Hip Hop Culture

Alridge, Derrick P. “From Civil Rights to Hip Hop: Toward a Nexus of Ideas.” Journal of African American History 90 (Summer 2005): 226-252.

Aldridge, Derrick P. and James B. Stewart. “Introduction: Hip Hop in History: Past, Present, and Future.” Journal of African American History 90 (Summer 2005): 190-195.

Baker, Houston A., Jr. “Beyond Artifacts: Cultural Studies and the New Hybridity of Rap.” In Ezell, Margaret J. M. and Katherine O’Brien O’Keefee, eds. Cultural Artifacts and the Production of Meaning: The Page, the Image, and the Body. Ann Arbor, MI: University of Michigan Press, 1994. 252 p.

Baldwin, Davarian L. “Black Empires, White Desires: The Spatial Politics of Identity in the Age of Hip Hop.” Black Renaissance/Renaissance Noir 2 (Summer 1999): 138-159.

Bartlett, Andrew. “Airshafts, Loudspeakers, and the Hip Hop Sample: Contexts and African American Musical Aesthetics.” African American Review 28 (1994): 639-652.

Berry, Venise T. “Rap Music, Self Concept and Low Income Black Adolescents.” Popular Music and Society 14 (1990): 89-107.

Binder, Amy. “Constructing Racial Rhetoric: Media Depictions of Harm in Heavy Metal and Rap Music.” American Sociological Review 58 (1993): 753-767.

Blair, M. Elizabeth. “Commercialization of the Rap Music Youth Subculture.” Journal of Popular Culture 1993 27 (3): 21-33.

Boyd, Todd.  Am I Black Enough for You?: Popular Culture from the ‘Hood and Beyond. Bloomington, IN: Indiana University Press, 1997.

_____. The New H.N.I.C. (Head Niggas in Charge): The Death of Civil Rights and the Reign of Hip Hop.  New York: New York University Press, 2002. 169 p.

Chang, Jeff. Can’t Stop, Won’t Stop: A History Of The Hip-hop Generation. New York: St. Martin’s Press, 2005. 546p.

_____. “Race, Class, Conflict and Empowerment: On Ice Cube’s ‘Black Korea’.” Amerasia Journal 19 (1993): 87-107.

Charnas, Dan.  The Big Payback: The History of the Business of Hip-Hop. New York: New American Library, 2010.  660p.

Cherry, Myisha V. “It’s Time We do a Collabo.” African American Pulput 10 (Winter 2006-2007): 36-40.

Cross, Brian. It’s Not about a Salary– :  Rap, Race, and Resistance in Los Angeles. New York: Verso, 1994. 335 p.

D., Chuck with Yusaf Jah. Fight the Power: Rap, Race, and Reality. New York: Delacorte Press,c1997. 274 p.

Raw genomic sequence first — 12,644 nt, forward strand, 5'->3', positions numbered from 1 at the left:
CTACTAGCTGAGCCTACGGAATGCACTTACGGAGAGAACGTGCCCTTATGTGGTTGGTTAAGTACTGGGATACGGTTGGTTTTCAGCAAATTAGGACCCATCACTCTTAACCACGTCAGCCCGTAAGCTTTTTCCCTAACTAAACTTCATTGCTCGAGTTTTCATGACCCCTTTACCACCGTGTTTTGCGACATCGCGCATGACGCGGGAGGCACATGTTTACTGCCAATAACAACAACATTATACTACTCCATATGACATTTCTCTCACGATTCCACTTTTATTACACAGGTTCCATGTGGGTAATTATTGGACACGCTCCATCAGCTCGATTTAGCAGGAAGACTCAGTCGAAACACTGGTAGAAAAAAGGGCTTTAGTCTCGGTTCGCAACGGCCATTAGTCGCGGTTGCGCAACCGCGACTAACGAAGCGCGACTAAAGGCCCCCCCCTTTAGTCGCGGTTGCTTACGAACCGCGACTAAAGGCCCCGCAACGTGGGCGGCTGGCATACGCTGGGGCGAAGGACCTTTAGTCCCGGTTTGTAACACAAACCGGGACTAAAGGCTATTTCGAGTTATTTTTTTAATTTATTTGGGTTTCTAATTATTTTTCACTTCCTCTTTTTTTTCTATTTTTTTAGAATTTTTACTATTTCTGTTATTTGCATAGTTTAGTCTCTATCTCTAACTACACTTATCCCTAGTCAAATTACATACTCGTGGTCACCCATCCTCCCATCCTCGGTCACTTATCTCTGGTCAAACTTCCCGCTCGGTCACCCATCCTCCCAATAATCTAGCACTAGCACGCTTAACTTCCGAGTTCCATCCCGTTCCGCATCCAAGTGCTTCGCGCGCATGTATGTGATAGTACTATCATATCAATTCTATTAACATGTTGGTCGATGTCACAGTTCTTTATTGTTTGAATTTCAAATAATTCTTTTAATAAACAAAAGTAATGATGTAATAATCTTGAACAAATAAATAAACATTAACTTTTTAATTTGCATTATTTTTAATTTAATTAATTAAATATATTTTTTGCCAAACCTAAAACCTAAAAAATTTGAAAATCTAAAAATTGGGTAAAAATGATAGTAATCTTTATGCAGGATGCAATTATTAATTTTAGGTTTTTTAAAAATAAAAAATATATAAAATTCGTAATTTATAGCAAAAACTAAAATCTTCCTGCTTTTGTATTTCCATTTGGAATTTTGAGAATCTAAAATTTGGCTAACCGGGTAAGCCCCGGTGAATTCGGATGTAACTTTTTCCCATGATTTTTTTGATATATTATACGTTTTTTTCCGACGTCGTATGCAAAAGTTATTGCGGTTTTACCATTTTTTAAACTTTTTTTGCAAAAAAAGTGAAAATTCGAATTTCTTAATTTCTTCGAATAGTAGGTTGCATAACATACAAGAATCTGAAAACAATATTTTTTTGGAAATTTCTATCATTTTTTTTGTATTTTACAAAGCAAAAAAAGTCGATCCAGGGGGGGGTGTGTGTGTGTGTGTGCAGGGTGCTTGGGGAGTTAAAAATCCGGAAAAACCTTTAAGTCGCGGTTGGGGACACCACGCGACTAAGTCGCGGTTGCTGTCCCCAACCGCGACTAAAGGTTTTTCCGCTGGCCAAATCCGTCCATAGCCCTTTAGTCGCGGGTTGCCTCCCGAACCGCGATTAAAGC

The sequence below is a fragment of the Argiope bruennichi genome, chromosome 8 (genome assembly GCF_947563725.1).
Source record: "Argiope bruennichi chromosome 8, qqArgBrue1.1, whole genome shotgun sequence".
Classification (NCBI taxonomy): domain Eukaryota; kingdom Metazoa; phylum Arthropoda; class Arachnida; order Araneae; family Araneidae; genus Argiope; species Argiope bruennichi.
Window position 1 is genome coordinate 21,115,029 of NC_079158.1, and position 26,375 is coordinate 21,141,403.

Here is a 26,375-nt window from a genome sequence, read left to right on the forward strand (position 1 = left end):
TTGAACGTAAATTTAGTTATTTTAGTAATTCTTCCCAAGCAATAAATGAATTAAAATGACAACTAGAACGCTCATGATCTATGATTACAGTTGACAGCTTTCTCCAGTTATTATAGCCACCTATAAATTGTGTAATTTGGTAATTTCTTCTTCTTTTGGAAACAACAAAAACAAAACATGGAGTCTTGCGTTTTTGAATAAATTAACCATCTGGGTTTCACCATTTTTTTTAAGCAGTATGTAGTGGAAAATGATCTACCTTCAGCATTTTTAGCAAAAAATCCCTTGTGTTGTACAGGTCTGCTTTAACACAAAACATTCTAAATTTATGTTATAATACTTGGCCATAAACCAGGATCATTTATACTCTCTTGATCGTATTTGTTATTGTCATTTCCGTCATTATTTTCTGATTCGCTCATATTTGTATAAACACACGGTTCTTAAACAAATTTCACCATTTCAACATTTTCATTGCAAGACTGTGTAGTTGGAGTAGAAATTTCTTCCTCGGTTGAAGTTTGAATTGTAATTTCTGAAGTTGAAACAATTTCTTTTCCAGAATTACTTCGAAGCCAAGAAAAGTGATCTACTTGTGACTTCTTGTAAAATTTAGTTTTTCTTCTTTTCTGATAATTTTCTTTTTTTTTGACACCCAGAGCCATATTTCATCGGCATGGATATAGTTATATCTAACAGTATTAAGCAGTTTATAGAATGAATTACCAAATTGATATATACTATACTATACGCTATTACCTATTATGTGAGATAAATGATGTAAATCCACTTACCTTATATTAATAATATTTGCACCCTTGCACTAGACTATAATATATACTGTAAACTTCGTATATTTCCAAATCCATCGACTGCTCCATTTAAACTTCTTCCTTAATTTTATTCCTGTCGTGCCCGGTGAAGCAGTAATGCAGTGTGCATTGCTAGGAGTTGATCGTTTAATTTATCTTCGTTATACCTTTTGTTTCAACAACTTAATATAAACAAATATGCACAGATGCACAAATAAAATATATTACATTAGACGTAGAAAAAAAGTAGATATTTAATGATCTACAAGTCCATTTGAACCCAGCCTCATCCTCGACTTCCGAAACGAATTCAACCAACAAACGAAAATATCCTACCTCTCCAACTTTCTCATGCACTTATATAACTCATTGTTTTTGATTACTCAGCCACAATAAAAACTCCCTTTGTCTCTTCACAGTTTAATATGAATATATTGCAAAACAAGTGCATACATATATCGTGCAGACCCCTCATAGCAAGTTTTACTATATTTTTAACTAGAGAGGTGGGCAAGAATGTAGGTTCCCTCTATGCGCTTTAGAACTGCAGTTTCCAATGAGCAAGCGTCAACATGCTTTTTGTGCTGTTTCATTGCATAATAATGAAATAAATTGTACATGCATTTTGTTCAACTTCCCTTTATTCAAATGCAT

Dagbovie, Pero Gaglo. “‘Of All our Studies, History is Best Qualified to Reward our Research.’ Black History’s Relevance to the Hip Hop Generation.” Journal of African American History 90 (Summer 2005): 299-323.

Dixon, Wheeler Wilson. “Urban Black American Music in the Late 1980s: The ‘Word’ as Cultural Signifier.” Midwest Quarterly 30(1989): 229-241.

Dyson, Michael Eric. Between God and Gangsta Rap: Bearing Witness to Black Culture. New York: Oxford University Press, 1996. 218 p.

_____. Holler If You Hear Me: Searching for Tupac Shakur. New York: Basic Civitas Books, 2001.  292 p.

Forman, Murray. “Movin’ Closer to an Independent Funk: Black Feminist Theory, Standpoint, and Women in Rap.” Women’s Studies 23 (January 1994): 35+

_____. “The ‘Hood Comes First’: Race, Space, and Place in Rap Music and Hip Hop, 1978-1996.” Ph.D. Thesis, McGill University, 1997. 390 p.

Gaunt, Kyra D. “Translating Double-Dutch to Hip-Hop: The Musical Vernacular of Black Girls Play.” In Adjaye, Joseph K. and Adrianne R. Andrews, eds.  Language, Rhythm, and Sound: Black Popular Cultures into the Twenty-First Century. Pittsburgh, PA: University of Pittsburgh Press, 1997.

George, Nelson. Hip Hop America. New York: Viking, 1998. 226 p.

Gibbs, Melvin. “ThugGods: Spiritual Darkness and Hip-Hop.”  In Tate, Greg, ed. Everything but the Burden: What White People are Taking from Black Culture. New York: Broadway Books, 2003. .

Gladney, Marvin J. “The Black Arts Movement and Hip-Hop.” African American Review 29 (Summer 1995): 291-301.

Gray, Jonathan W.  “I’ll be Forever Mackin’: The Social Construction of Black Masculine Identity in Hip Hop’s Platinum Age.”  In Juan Battle and Sandra Barnes, eds.  Black Sexualities: Probing Powers, Passions, Practices, and Policies.  New Brunswick, NJ: Rutgers University Press, 2010, chapter 19.

Hall, Perry A. “Hip Hop and the Black Studies Canon”. International Journal of Africana Studies 2010 16 (1): 13-41.

Hamilton, Kendra. “Making Some Noise: The Academy’s Hip-Hop Generation.” Black Issues in Higher Education 21 (April 22, 2004): 34-35.

Harvey, Bonita Michelle.  “Perceptions of Young African-American Males about Rap Music and Its Impact on Their Attitudes Toward Women.”  Ph.D. Thesis, University of Massachusetts Amherst, 1999.

Henderson, Errol A. “Black Nationalism and Rap Music.” Journal of Black Studies 1996 26(3): 308-339.

Hikes, Zenobia L. “Hip-Hop Viewed Through the Prisms of Race and Gender.” Black Issues in Higher Education 21 (August 12, 2004): 66.

Hill, Kamasi C. “Voices of Resistance: An Analysis of the Relationship Between the Spirituals & Hip Hop Music.” A.M.E. Church Review 120 (October-December 2004): 51-64.